US5147697 *Mar 18, 1991Sep 15, 1992Tsutsunaka Plastic Kogyo Kabushiki KaishaPolyvinyl chloride pipe for the inner lining of existing pipes
US5173530 *May 30, 1991Dec 22, 1992Montedipe S.P.A.Stable dispersions of polyols containing polyvinylchloride
US5251758 *Oct 8, 1992Oct 12, 1993Liblan & Co., Ltd.Food container with grippable portion having sense of touch indicia
US5308905 *Jan 15, 1993May 3, 1994Sumitomo Chemical Company, LimitedPolyvinyl chloride resin composition and surface delustered article
US5322872 *Apr 14, 1993Jun 21, 1994The Lubrizol CorporationStabilized compositions of mixed metal carboxylates
US5342889 *Jul 10, 1991Aug 30, 1994The B. F. Goodrich CompanyChain extended low molecular weight polyoxiranes for electrostatic applications
US5574104 *Sep 26, 1995Nov 12, 1996The B. F. Goodrich CompanyChain extended low molecular weight polyoxiranes and electrostatic dissipating blend compositions based thereon
US5643501 *Feb 9, 1994Jul 1, 1997Baxter International Inc.Additives for polymer compositions
US6284839Apr 15, 1997Sep 4, 2001The B.F. Goodrich CompanyBlends of thermoplastic polymers, electrostatic dissipative polymers and electrostatic dissipative enhancers
US6811867 *Aug 8, 2000Nov 2, 20043M Innovative Properties CompanyColor stable pigmented polymeric films
US6824711Mar 1, 2002Nov 30, 2004Dover Chemical CorporationPhosphite ester additive composition
US7320764May 11, 2004Jan 22, 2008Dover Chemical CorporationPhosphite ester additive compositions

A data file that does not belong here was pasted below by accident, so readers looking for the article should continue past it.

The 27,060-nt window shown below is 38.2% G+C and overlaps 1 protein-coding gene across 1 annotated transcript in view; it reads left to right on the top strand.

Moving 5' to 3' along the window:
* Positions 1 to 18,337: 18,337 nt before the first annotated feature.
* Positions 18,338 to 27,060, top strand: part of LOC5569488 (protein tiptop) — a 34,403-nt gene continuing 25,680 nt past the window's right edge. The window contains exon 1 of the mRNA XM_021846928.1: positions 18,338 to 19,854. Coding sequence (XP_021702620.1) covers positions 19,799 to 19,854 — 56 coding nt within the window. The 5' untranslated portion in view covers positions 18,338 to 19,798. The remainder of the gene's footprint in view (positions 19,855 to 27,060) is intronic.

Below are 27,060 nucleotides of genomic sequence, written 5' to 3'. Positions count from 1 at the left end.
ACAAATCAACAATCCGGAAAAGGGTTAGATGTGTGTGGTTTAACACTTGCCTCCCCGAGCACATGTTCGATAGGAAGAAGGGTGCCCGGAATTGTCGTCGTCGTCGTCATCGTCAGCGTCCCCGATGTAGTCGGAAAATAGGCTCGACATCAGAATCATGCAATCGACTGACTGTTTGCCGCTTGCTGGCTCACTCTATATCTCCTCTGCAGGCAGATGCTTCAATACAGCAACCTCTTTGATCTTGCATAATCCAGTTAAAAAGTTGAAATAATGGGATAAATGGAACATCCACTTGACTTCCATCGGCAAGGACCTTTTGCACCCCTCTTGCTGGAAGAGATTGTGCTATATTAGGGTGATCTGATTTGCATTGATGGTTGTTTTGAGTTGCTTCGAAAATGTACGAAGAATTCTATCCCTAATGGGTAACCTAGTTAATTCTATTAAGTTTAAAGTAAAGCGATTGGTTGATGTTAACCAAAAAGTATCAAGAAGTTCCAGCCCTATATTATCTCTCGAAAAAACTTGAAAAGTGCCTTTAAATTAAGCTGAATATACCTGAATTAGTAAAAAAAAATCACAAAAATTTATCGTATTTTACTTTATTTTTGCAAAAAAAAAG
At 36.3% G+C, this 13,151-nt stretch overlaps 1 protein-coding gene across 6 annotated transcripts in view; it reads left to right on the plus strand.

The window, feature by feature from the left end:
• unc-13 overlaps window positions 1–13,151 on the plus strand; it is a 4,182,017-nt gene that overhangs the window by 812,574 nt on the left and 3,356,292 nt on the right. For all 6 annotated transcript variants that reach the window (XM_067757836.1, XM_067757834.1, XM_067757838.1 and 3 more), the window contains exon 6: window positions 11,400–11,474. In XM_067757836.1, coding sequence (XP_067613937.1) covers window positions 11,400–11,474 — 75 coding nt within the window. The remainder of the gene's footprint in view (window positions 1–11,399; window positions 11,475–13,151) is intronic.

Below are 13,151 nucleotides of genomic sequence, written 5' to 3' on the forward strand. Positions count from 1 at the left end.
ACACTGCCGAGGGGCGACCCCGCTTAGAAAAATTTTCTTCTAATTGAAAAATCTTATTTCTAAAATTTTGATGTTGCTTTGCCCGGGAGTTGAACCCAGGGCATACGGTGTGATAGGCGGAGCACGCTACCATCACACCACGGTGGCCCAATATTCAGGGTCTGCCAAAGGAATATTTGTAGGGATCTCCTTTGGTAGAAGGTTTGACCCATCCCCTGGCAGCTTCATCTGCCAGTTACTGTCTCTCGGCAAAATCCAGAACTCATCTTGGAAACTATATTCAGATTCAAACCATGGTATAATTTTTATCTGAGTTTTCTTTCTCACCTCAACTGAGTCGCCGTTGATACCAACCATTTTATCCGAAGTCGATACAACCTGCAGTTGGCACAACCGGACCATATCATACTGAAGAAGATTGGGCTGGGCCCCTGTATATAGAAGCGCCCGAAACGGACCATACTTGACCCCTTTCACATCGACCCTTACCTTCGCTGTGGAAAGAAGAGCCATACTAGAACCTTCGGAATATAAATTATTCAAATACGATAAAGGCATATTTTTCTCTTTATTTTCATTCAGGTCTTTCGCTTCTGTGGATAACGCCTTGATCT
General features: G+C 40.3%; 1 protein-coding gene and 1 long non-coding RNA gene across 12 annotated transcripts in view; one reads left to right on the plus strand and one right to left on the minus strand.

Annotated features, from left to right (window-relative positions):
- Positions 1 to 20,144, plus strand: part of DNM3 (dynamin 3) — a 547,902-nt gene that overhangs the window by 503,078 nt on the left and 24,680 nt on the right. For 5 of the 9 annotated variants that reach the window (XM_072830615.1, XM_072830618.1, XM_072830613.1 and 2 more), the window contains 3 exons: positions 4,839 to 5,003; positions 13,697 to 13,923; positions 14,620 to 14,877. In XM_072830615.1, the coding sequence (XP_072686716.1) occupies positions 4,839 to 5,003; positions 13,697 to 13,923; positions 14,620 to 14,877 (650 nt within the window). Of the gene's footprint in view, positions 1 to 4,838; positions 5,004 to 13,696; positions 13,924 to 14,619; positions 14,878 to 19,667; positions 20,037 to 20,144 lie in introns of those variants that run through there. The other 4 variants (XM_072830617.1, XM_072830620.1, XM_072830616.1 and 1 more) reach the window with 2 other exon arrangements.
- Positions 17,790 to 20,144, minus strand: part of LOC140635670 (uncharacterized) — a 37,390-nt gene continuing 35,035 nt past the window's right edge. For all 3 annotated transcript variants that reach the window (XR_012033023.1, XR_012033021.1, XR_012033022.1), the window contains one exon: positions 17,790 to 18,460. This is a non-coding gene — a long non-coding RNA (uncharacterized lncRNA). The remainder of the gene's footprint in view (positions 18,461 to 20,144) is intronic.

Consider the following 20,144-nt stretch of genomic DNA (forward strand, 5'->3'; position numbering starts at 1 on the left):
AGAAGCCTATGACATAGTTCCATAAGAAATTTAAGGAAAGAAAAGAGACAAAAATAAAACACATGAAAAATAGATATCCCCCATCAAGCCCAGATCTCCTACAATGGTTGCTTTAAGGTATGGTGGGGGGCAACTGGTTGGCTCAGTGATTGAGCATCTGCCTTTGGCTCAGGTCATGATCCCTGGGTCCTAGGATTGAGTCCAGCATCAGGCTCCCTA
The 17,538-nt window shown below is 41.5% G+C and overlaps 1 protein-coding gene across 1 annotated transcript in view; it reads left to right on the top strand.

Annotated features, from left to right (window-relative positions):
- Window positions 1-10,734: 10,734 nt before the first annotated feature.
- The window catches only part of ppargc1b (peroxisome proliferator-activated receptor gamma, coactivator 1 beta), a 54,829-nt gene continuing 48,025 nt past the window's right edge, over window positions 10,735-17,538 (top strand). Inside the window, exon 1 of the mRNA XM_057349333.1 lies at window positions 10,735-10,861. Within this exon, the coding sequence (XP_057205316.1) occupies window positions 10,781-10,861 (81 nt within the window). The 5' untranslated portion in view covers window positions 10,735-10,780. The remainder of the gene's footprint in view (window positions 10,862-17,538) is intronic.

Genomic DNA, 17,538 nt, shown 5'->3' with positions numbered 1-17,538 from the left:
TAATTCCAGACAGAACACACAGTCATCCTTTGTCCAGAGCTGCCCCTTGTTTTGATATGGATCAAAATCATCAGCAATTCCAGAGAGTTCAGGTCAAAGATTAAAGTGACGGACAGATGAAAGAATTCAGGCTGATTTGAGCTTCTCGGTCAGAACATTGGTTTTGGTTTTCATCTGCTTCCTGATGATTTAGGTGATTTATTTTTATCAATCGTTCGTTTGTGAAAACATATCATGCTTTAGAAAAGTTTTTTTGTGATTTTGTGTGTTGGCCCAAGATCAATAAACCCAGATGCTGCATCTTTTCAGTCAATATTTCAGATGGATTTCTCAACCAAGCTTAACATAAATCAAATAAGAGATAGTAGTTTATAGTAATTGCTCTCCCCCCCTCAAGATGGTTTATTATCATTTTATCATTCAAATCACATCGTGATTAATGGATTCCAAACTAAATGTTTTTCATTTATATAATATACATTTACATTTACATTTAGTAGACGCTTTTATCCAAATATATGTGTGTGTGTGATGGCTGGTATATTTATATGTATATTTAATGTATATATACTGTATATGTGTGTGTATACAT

US7368161Aug 23, 2004May 6, 20083M Innovative Properties CompanyColor stable pigmented polymeric films
US20040183054 *May 11, 2004Sep 23, 2004Dover Chemical CorporationPhosphite ester additive compositions
US20050019550 *Aug 23, 2004Jan 27, 20053M Innovative Properties CompanyColor stable pigmented polymeric films
CN103483739A *Sep 24, 2013Jan 1, 2014吴江市董鑫塑料包装厂Non-poisonous PVC transparent soft bottle
Classifications
U.S. Classification428/36.6, 524/308, 524/399, 264/239, 524/377, 524/114, 524/378, 524/310, 524/317, 524/400
International ClassificationC08K5/06, C08K5/103
Cooperative ClassificationC08K5/06, Y10T428/1379, C08K5/103
European ClassificationC08K5/103, C08K5/06
Legal Events
DateCodeEventDescription
Mar 17, 1988ASAssignment
Owner name: B.F. GOODRICH COMPANY, THE, 277 PARK AVENUE, NY, N
Free format text: ASSIGNMENT OF ASSIGNORS INTEREST.;ASSIGNORS:WYPART, ROMAN W.;SUMMERS, JAMES W.;REEL/FRAME:004835/0454
Effective date: 19850821
Owner name: B.F. GOODRICH COMPANY, THE, A NY CORP., NEW YORK
Free format text: ASSIGNMENT OF ASSIGNORS INTEREST;ASSIGNORS:WYPART, ROMAN W.;SUMMERS, JAMES W.;REEL/FRAME:004835/0454
Effective date: 19850821
Sep 20, 1991FPAYFee payment
Year of fee payment: 4
Jul 20, 1993ASAssignment
Owner name: GEON COMPANY, THE
Free format text: ASSIGNMENT OF ASSIGNORS INTEREST;ASSIGNOR:B. F. GOODRICH COMPANY, THE;REEL/FRAME:006655/0825
Effective date: 19930709
Sep 14, 1995FPAYFee payment
Year of fee payment: 8
Mar 21, 1997ASAssignment
Owner name: PACESETTER, INC., CALIFORNIA
Free format text: ASSIGNMENT OF ASSIGNORS INTEREST;ASSIGNOR:TELECTRONICS PACING SYSTEMS;REEL/FRAME:008454/0461
Effective date: 19961129
Sep 24, 1999FPAYFee payment
Year of fee payment: 12
Mar 12, 2001ASAssignment
Owner name: POLYONE CORPORATION, OHIO
Free format text: CONSOLIDATION;ASSIGNOR:GEON COMPANY, THE;REEL/FRAME:011621/0190
Effective date: 20000831
May 28, 2002ASAssignment
Owner name: STATE STREET BANK AND TRUST COMPANY, N.A., NEW YOR
Free format text: SECURITY AGREEMENT;ASSIGNORS:POLYONE CORPORATION;POLYONE DISTRIBUTION COMPANY;POLYONE ENGINEERED FILMS, INC.;AND OTHERS;REEL/FRAME:012906/0443
Effective date: 20020125
May 19, 2003ASAssignment
Owner name: U.S. BANK TRUST NATIONAL ASSOCIATION, AS SUCCESSOR
Free format text: SECURITY AGREEMENT;ASSIGNOR:POLYONE CORPORATION;REEL/FRAME:014051/0071
Effective date: 20030506
Owner name: PENA, ANGELITA, NEW YORK
Free format text: SECURITY AGREEMENT;ASSIGNOR:POLYONE CORPORATION;REEL/FRAME:014051/0071
Effective date: 20030506